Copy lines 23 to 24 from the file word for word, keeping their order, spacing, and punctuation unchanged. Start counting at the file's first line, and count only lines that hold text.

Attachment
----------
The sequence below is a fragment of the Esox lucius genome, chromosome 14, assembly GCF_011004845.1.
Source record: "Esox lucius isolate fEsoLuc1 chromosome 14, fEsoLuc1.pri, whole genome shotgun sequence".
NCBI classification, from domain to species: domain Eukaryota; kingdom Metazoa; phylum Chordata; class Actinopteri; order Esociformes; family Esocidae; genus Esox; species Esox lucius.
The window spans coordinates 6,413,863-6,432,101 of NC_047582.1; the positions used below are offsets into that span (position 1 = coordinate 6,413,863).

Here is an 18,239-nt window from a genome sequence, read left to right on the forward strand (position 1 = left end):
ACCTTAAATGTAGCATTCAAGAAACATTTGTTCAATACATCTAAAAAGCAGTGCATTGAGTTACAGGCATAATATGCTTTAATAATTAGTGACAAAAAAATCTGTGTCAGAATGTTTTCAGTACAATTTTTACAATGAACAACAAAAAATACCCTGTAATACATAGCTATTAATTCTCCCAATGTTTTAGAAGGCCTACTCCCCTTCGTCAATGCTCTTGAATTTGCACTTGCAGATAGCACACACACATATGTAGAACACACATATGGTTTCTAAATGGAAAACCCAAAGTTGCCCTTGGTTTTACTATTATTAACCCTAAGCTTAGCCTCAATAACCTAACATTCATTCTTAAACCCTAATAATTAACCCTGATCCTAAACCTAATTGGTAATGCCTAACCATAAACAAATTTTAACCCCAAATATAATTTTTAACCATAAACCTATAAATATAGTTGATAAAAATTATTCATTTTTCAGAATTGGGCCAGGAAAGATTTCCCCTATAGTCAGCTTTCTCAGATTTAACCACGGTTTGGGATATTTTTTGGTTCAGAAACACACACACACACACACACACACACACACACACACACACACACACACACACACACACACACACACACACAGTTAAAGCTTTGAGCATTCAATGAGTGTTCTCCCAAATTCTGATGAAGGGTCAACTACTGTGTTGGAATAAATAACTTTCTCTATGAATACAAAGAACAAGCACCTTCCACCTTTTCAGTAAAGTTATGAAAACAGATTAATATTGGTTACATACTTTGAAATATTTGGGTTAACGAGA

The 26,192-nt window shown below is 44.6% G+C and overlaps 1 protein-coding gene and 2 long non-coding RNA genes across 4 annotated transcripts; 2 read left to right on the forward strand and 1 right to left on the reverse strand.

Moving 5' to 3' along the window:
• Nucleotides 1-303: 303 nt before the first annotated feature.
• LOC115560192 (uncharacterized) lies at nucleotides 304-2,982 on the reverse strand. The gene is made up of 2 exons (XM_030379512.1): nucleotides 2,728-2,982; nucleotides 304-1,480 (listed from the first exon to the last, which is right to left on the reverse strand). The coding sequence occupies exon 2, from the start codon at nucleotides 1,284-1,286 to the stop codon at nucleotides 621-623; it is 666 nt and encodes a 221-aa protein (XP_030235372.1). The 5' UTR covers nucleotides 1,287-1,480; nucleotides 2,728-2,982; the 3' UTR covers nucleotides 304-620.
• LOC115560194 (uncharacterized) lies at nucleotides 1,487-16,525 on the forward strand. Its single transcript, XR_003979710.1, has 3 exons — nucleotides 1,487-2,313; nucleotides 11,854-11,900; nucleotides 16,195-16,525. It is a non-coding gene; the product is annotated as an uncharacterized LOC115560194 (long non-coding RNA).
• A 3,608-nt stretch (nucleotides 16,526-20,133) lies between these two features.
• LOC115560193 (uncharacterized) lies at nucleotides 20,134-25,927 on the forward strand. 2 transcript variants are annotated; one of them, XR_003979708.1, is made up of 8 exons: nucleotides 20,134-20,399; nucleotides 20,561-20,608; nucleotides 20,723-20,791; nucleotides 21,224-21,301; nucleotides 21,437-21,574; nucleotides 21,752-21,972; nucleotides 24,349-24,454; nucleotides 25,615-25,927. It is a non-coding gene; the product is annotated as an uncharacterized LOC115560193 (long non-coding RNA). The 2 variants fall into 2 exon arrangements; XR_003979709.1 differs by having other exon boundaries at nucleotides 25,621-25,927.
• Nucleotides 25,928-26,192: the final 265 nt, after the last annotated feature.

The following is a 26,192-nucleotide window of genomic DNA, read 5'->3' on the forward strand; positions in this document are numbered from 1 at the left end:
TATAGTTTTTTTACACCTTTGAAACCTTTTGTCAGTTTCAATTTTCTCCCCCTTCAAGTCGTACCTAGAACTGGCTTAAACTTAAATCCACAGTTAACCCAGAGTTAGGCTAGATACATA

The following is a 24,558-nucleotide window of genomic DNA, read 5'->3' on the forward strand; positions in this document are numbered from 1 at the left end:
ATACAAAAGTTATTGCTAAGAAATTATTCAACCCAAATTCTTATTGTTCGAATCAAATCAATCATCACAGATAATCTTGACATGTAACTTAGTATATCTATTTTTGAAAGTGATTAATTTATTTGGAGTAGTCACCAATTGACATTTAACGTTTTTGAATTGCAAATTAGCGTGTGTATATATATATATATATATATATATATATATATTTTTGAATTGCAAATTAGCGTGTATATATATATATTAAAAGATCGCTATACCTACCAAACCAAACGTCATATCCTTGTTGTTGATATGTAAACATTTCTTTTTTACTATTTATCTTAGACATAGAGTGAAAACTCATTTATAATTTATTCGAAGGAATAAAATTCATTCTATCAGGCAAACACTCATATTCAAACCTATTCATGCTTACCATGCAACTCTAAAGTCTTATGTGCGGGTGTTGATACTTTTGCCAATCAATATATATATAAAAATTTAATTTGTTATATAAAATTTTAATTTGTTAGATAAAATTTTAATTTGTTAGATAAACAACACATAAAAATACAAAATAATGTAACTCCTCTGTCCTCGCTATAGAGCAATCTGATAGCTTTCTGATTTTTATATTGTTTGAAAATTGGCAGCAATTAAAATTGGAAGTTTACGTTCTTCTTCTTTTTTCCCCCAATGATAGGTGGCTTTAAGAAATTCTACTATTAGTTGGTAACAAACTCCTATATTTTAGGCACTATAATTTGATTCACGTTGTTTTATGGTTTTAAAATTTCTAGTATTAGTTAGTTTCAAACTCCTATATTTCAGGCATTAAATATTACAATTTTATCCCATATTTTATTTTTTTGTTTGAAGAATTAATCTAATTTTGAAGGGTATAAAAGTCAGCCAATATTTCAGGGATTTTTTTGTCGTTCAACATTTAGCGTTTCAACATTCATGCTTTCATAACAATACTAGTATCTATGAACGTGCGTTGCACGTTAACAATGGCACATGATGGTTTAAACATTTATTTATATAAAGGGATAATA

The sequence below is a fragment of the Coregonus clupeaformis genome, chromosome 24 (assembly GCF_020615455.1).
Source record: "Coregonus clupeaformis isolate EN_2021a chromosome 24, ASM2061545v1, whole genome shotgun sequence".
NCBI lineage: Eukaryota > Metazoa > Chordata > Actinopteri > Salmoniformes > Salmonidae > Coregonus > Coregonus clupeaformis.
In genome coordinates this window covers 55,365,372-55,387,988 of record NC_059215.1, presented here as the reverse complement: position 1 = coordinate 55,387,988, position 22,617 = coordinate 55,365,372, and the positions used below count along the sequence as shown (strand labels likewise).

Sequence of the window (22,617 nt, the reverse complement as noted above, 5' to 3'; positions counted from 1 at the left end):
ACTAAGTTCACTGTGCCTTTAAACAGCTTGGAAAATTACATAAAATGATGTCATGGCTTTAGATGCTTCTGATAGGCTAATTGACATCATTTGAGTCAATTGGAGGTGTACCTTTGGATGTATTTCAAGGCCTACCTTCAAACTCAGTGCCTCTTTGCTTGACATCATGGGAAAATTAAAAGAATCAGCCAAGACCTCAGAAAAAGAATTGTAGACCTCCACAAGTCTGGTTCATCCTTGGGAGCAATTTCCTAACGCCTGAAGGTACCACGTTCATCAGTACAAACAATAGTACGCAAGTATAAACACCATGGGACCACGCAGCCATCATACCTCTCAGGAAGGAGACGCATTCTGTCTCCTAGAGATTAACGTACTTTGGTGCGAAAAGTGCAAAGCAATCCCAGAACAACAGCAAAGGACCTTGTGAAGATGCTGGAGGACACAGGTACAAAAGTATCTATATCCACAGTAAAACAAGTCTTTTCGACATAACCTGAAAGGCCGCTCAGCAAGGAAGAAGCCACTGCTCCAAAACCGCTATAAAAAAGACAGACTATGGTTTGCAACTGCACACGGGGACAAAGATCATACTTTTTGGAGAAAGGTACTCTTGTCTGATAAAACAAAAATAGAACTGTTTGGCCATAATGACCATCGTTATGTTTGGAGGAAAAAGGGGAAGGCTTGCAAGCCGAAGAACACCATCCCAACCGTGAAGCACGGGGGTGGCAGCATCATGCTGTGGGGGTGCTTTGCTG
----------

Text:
Sequence of the window (22,617 nt, the reverse complement as noted above, 5' to 3'; positions counted from 1 at the left end):
ACTAAGTTCACTGTGCCTTTAAACAGCTTGGAAAATTACATAAAATGATGTCATGGCTTTAGATGCTTCTGATAGGCTAATTGACATCATTTGAGTCAATTGGAGGTGTACCTTTGGATGTATTTCAAGGCCTACCTTCAAACTCAGTGCCTCTTTGCTTGACATCATGGGAAAATTAAAAGAATCAGCCAAGACCTCAGAAAAAGAATTGTAGACCTCCACAAGTCTGGTTCATCCTTGGGAGCAATTTCCTAACGCCTGAAGGTACCACGTTCATCAGTACAAACAATAGTACGCAAGTATAAACACCATGGGACCACGCAGCCATCATACCTCTCAGGAAGGAGACGCATTCTGTCTCCTAGAGATTAACGTACTTTGGTGCGAAAAGTGCAAAGCAATCCCAGAACAACAGCAAAGGACCTTGTGAAGATGCTGGAGGACACAGGTACAAAAGTATCTATATCCACAGTAAAACAAGTCTTTTCGACATAACCTGAAAGGCCGCTCAGCAAGGAAGAAGCCACTGCTCCAAAACCGCTATAAAAAAGACAGACTATGGTTTGCAACTGCACACGGGGACAAAGATCATACTTTTTGGAGAAAGGTACTCTTGTCTGATAAAACAAAAATAGAACTGTTTGGCCATAATGACCATCGTTATGTTTGGAGGAAAAAGGGGAAGGCTTGCAAGCCGAAGAACACCATCCCAACCGTGAAGCACGGGGGTGGCAGCATCATGCTGTGGGGGTGCTTTGCTG